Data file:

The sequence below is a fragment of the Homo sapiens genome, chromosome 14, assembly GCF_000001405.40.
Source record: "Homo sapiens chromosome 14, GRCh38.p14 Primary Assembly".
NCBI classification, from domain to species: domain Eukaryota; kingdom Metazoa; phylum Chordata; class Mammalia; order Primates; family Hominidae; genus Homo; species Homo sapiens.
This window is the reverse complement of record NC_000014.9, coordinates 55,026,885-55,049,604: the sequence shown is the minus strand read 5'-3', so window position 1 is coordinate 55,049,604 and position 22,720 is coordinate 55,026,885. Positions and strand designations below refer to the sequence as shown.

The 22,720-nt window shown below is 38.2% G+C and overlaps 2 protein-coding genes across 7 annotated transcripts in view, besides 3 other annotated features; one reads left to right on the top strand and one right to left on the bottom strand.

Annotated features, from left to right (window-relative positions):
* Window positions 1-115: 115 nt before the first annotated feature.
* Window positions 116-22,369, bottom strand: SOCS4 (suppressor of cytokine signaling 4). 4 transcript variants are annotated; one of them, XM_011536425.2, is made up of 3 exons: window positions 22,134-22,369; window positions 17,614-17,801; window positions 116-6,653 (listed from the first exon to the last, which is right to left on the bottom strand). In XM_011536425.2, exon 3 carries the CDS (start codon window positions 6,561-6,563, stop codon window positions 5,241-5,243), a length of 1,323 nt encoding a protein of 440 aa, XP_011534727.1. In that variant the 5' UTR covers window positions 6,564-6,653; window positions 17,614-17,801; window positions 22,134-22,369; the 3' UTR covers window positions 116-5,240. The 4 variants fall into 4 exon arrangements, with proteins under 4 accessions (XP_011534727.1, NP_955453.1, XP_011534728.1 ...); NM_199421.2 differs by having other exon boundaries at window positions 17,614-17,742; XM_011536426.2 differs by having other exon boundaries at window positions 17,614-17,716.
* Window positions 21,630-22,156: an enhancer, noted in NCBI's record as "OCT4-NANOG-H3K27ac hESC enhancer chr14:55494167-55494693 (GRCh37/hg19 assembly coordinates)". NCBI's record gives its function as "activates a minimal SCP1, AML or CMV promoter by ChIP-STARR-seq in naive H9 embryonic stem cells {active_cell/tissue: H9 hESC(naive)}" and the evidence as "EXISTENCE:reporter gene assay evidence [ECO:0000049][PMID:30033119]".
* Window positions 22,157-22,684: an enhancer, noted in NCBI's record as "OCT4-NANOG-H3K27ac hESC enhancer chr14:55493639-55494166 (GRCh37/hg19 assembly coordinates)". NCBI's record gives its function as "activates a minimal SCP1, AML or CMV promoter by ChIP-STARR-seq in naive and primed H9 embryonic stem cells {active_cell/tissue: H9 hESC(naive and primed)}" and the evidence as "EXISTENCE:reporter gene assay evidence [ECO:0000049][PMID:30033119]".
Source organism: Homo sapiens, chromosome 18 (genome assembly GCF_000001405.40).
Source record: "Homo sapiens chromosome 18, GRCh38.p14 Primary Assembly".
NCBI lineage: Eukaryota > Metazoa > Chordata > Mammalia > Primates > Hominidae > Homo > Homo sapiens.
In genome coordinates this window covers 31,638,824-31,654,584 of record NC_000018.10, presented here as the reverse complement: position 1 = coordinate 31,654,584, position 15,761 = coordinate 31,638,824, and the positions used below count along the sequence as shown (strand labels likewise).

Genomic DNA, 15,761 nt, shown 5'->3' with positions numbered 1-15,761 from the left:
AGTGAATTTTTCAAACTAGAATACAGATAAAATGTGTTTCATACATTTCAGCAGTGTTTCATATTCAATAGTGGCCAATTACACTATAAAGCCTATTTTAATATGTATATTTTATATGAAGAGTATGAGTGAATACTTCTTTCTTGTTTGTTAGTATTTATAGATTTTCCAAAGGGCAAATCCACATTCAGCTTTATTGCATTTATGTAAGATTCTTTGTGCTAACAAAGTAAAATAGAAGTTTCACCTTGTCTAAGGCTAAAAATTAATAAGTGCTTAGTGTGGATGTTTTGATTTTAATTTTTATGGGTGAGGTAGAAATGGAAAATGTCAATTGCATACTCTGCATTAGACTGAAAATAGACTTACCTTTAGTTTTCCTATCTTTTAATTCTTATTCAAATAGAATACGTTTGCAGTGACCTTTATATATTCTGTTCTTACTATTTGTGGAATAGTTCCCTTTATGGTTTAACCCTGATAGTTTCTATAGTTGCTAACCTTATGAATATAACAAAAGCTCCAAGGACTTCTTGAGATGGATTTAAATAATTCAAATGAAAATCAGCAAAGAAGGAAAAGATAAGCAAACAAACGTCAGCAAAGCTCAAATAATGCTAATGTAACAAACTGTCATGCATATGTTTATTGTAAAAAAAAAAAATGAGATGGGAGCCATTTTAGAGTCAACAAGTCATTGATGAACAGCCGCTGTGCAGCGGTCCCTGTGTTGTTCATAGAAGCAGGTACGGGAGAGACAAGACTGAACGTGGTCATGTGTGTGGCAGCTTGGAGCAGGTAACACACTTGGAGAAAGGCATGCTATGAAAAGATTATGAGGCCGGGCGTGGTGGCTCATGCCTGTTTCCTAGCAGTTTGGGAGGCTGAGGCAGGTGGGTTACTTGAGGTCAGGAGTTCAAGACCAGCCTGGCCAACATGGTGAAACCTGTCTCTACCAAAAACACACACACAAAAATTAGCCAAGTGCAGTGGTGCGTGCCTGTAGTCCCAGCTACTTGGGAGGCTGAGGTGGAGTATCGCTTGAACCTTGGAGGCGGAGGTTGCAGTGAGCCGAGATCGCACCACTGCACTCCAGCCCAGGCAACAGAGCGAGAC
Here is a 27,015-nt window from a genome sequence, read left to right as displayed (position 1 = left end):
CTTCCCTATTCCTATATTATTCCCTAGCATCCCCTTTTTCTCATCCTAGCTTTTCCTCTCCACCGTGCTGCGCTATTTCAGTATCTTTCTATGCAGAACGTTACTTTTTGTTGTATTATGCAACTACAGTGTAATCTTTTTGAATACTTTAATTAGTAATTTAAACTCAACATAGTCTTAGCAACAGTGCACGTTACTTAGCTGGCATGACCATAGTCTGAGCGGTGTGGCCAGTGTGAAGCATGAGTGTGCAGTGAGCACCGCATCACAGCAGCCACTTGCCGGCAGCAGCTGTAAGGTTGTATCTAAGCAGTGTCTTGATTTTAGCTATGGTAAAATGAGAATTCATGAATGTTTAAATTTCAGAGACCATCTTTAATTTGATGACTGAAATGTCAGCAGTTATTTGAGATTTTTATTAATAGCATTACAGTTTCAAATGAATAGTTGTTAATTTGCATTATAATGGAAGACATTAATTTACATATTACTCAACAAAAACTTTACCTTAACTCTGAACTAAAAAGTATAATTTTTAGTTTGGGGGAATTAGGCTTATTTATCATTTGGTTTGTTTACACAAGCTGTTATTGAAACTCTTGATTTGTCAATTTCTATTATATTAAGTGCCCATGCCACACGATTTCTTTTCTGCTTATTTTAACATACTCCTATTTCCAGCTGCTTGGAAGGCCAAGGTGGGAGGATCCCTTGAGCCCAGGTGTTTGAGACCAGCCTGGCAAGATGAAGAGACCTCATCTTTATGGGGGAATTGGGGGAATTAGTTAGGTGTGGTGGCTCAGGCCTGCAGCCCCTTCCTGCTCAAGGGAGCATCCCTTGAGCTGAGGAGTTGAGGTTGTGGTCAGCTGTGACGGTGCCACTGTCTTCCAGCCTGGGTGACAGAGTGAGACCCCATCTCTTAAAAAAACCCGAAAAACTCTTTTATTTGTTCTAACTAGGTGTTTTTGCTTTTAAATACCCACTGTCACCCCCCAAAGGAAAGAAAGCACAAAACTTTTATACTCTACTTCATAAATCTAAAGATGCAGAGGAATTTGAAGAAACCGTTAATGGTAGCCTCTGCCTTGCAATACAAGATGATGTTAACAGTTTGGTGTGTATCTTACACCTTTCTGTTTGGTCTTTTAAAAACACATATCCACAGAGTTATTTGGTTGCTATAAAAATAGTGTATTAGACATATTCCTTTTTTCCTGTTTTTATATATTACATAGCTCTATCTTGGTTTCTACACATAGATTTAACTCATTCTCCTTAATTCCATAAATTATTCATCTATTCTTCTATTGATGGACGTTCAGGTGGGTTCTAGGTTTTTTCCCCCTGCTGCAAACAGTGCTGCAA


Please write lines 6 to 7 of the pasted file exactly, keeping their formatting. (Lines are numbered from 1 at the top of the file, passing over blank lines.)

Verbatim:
Annotated features, from left to right (window-relative positions):
* Window positions 1-115: 115 nt before the first annotated feature.